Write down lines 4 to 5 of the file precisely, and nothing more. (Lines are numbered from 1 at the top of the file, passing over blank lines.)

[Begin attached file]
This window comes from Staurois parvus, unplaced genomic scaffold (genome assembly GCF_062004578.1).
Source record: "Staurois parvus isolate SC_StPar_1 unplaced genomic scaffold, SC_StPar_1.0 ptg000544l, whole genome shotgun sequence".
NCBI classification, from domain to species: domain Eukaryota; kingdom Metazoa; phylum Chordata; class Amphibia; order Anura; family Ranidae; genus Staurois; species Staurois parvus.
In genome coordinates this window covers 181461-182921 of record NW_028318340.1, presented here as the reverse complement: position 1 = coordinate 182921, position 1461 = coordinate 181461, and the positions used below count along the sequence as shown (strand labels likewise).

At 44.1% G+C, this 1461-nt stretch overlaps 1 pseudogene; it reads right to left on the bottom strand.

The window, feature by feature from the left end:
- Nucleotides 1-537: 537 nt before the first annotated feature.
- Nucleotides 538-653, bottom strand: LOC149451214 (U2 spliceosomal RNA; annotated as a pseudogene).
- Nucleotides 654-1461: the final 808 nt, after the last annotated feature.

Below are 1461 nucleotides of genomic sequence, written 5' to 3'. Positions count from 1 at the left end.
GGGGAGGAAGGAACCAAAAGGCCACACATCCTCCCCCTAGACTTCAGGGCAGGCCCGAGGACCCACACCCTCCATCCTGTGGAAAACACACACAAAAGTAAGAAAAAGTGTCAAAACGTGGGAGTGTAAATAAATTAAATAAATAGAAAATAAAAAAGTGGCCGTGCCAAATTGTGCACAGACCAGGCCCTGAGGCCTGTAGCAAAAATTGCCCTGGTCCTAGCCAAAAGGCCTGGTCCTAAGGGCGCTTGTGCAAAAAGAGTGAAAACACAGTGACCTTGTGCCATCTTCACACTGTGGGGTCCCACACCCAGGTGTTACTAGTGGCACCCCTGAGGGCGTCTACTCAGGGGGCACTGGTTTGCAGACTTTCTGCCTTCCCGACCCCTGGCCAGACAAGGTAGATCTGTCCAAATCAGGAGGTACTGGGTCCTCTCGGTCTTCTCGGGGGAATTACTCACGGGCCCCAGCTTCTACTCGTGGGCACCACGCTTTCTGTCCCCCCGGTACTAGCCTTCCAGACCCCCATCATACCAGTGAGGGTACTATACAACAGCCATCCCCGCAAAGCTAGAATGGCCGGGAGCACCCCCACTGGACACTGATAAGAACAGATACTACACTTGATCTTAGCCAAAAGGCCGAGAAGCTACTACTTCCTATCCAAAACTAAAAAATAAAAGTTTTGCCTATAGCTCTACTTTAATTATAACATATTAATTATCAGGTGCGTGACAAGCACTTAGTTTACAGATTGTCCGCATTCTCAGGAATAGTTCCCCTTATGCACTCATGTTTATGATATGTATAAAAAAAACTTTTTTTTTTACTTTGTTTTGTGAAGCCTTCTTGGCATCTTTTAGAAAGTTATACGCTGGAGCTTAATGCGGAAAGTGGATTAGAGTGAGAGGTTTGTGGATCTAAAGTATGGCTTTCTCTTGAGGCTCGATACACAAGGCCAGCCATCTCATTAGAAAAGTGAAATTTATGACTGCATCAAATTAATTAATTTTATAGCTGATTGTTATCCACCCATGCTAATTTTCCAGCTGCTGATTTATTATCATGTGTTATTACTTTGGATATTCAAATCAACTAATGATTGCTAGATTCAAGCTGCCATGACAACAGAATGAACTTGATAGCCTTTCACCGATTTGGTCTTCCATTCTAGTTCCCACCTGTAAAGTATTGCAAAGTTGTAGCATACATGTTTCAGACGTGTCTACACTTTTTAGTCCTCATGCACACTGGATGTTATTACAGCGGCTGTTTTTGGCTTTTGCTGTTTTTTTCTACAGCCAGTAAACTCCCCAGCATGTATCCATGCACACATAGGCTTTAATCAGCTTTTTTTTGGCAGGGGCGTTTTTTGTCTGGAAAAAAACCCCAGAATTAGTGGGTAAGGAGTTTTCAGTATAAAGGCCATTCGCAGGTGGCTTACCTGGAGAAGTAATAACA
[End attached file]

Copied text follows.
In genome coordinates this window covers 181461-182921 of record NW_028318340.1, presented here as the reverse complement: position 1 = coordinate 182921, position 1461 = coordinate 181461, and the positions used below count along the sequence as shown (strand labels likewise).

At 44.1% G+C, this 1461-nt stretch overlaps 1 pseudogene; it reads right to left on the bottom strand.